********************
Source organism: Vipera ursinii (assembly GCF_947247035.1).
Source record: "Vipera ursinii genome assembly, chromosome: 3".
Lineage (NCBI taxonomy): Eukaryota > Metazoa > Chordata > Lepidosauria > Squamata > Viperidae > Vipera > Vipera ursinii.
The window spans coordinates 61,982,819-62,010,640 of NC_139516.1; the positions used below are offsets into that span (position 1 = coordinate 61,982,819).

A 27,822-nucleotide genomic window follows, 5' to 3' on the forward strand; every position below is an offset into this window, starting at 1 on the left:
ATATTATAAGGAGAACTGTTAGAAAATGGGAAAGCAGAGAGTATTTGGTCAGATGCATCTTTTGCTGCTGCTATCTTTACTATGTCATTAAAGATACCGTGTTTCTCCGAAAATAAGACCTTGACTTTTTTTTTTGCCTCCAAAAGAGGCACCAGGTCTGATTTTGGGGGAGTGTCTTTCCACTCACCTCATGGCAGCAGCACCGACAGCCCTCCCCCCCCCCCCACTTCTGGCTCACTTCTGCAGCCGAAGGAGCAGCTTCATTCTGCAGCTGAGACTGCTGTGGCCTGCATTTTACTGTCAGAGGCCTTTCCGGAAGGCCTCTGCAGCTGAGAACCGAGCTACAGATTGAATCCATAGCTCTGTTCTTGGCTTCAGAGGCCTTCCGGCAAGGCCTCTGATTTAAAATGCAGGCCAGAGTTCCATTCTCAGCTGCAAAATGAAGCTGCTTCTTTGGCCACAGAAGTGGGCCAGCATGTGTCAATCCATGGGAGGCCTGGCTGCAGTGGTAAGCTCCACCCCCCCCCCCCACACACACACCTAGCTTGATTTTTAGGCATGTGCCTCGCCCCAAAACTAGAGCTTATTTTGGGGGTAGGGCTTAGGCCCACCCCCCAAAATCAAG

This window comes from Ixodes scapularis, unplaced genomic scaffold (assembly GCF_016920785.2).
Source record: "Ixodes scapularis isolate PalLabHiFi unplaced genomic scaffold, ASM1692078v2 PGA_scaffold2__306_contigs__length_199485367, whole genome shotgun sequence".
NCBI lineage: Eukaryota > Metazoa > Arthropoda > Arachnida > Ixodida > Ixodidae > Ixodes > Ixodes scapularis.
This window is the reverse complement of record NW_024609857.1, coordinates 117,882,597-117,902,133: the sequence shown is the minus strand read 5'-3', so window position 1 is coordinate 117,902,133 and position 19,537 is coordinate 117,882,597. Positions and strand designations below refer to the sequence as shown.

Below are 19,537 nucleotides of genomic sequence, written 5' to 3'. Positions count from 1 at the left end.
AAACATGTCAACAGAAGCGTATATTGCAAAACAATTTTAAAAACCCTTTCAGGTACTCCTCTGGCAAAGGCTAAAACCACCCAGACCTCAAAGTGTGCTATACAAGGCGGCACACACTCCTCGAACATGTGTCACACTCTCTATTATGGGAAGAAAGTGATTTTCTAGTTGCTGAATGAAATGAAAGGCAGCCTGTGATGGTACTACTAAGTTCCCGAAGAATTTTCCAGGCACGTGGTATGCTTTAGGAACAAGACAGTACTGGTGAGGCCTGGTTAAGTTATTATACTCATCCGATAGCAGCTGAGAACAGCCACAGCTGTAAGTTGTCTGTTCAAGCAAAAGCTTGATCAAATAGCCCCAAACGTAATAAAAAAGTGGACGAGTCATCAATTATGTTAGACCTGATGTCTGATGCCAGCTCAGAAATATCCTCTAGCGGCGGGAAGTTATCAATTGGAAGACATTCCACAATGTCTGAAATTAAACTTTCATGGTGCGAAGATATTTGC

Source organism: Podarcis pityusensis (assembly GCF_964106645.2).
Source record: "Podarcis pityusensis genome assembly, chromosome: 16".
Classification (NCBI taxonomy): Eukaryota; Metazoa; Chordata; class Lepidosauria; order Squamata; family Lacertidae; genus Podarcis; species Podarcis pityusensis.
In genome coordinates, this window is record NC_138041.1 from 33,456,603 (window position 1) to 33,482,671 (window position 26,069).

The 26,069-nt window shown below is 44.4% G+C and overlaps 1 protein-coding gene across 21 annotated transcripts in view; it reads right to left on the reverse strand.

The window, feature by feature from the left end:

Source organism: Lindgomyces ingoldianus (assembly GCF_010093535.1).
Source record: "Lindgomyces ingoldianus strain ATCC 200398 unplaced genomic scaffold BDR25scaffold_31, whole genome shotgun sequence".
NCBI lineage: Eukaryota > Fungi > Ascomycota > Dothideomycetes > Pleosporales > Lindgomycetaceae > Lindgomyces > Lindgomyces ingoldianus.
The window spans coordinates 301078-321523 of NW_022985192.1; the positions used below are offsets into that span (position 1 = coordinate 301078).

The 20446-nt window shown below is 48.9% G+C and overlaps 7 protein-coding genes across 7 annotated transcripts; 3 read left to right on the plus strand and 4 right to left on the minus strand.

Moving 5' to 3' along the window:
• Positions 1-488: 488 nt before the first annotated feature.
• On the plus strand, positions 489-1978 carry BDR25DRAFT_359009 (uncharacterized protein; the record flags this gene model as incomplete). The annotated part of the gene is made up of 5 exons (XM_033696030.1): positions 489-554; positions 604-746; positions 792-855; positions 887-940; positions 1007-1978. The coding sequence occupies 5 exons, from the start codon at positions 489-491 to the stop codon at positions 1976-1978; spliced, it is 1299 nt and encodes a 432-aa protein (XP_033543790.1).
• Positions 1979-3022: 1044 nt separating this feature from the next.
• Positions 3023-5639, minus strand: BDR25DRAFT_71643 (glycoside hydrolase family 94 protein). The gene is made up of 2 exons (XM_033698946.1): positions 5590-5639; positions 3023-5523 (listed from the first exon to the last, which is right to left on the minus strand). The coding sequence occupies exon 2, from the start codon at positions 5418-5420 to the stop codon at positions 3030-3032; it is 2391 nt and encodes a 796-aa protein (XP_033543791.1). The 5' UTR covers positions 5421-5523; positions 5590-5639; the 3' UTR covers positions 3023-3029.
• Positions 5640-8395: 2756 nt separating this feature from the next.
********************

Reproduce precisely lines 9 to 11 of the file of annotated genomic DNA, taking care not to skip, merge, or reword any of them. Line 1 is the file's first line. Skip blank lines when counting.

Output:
NCBI lineage: Eukaryota > Metazoa > Arthropoda > Arachnida > Ixodida > Ixodidae > Ixodes > Ixodes scapularis.
This window is the reverse complement of record NW_024609857.1, coordinates 117,882,597-117,902,133: the sequence shown is the minus strand read 5'-3', so window position 1 is coordinate 117,902,133 and position 19,537 is coordinate 117,882,597. Positions and strand designations below refer to the sequence as shown.

Below are 19,537 nucleotides of genomic sequence, written 5' to 3'. Positions count from 1 at the left end.